Craig laughed and handed my club back. He then grabbed my 7-iron and demonstrated the chipping technique that earned Runyon 29 PGA Tour titles, including two PGA Championships. Craig addressed a ball and took aim at a cup some 25 feet away, odd grip and all. The ball position was back towards his right foot and he leaned toward the hole, shifting a good deal of his weight onto his left foot.

He then made a brisk little putting stroke, trapping the ball crisply. The ball popped out, landed just over the collar and rolled like a putt right next to the cup.

"Air is your enemy in the short game," Craig said as he scraped another ball into position. "Putt whenever you can putt. When you can't putt, chip. Pitch only when you can't chip."

The concept that Craig shared is simple. You always try to land the ball just onto the first foot or two of the putting green and let it roll out the remaining distance to the hole. The motion is always the same, your standard, natural putting stroke. The only thing that varies is club selection.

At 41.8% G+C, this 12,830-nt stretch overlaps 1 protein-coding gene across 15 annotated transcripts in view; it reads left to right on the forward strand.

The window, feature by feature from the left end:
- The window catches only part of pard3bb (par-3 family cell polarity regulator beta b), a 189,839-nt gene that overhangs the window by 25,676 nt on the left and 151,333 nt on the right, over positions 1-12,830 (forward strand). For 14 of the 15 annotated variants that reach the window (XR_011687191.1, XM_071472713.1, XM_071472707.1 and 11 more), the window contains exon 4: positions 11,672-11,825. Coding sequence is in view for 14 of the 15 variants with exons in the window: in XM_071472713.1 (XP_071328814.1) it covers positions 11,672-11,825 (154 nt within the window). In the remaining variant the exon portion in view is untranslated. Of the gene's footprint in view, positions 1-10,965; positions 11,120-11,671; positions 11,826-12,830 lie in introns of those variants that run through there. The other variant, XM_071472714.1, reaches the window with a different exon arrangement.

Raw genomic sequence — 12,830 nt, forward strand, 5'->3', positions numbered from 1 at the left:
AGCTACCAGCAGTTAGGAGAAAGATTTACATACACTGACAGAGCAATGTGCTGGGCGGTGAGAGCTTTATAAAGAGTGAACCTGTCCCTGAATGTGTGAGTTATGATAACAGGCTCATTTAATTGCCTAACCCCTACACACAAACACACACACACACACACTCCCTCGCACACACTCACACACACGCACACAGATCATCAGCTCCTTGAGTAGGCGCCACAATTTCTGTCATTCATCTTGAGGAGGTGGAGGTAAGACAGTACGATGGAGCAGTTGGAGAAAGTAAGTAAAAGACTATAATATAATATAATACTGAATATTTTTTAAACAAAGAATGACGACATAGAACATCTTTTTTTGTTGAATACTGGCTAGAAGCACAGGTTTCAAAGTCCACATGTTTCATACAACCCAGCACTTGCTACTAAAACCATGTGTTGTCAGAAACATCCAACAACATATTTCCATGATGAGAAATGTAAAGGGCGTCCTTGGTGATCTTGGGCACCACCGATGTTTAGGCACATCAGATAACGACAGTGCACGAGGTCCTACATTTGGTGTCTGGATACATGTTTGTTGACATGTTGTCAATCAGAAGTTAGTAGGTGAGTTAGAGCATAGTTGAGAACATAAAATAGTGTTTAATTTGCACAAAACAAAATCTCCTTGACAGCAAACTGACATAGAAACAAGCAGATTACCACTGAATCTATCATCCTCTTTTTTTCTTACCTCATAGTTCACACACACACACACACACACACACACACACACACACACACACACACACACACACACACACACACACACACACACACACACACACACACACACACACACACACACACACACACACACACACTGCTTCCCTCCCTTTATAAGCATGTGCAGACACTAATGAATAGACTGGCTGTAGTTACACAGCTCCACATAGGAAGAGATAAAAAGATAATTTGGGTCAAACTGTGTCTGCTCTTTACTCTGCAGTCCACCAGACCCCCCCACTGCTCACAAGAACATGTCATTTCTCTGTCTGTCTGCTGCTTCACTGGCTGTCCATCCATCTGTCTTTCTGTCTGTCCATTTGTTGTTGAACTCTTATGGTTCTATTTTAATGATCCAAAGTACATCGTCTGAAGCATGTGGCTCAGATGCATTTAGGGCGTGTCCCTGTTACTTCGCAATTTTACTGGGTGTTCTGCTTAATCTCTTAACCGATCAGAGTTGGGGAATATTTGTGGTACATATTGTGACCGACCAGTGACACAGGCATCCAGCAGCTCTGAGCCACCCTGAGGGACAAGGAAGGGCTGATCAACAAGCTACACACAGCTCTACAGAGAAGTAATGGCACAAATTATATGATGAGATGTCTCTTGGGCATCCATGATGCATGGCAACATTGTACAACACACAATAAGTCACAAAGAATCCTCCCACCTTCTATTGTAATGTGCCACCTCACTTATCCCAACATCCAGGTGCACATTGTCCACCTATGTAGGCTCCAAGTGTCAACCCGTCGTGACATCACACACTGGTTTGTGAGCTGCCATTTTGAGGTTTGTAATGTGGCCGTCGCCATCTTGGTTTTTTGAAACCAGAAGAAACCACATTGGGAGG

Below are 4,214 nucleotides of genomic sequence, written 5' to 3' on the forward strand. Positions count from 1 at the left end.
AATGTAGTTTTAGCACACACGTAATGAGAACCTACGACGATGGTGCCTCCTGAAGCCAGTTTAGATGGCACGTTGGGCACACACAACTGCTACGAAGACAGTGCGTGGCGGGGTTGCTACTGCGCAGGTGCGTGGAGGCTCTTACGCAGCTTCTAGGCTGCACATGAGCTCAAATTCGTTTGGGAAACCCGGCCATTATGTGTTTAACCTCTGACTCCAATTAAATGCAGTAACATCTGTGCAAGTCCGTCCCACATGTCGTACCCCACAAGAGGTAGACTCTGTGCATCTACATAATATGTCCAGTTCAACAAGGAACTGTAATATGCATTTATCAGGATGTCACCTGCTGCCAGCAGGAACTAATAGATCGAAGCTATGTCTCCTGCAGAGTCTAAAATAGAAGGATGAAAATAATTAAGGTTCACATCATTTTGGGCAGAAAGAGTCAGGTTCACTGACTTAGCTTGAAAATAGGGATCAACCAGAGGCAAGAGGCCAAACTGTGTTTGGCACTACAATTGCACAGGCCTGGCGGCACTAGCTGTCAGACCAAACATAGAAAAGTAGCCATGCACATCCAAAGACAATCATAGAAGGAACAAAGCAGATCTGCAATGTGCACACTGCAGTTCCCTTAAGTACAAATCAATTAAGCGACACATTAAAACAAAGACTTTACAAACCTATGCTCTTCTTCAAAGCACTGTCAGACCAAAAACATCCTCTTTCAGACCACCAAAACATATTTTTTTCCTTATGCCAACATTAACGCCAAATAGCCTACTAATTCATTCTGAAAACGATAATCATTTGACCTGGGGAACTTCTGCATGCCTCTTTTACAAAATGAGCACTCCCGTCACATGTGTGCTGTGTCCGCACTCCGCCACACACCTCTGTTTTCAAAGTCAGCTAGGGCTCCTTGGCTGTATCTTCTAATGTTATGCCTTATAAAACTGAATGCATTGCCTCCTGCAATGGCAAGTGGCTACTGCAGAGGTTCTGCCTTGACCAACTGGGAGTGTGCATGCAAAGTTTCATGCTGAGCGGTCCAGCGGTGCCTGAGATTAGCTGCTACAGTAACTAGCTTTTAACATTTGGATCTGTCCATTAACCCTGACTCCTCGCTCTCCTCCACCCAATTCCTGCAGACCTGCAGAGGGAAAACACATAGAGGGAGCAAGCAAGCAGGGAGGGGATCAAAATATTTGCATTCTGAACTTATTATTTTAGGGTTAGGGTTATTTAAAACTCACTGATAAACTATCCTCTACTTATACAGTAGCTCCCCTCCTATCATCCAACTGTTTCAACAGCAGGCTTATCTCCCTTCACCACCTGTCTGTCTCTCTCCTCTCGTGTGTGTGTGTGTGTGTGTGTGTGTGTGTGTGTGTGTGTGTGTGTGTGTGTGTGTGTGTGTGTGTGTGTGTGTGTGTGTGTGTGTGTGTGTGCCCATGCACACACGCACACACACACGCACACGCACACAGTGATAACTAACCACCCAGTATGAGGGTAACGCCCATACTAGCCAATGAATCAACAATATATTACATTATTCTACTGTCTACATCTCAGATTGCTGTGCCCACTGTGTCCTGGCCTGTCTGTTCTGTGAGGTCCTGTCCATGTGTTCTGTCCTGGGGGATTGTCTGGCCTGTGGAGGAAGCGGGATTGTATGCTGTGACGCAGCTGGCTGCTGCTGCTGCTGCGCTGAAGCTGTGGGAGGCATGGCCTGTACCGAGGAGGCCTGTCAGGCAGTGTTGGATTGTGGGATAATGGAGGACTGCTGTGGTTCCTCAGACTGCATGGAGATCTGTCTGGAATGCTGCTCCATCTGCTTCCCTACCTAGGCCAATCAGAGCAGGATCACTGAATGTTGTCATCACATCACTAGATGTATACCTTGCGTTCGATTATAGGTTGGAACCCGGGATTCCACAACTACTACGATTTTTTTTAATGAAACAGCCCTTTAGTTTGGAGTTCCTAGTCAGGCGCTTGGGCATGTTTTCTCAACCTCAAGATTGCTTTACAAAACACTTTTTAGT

For example, let's say your ball is four feet from the putting surface. If you chip with a pitching wedge, the ball will fly four feet onto the green and roll out another eight feet. Perfect if the cup is 12 feet away.

If the cup is twenty feet away, make the same exact stroke with an 8-iron. The ball will fly the same initial four feet (though it will come out lower and faster) and it will roll out about 16 feet vs. eight.

This method definitely takes some practice. However, once you start getting the hang of club selection and you get comfortable with the idea of rolling the ball whenever possible, you won't believe the consistency you can achieve.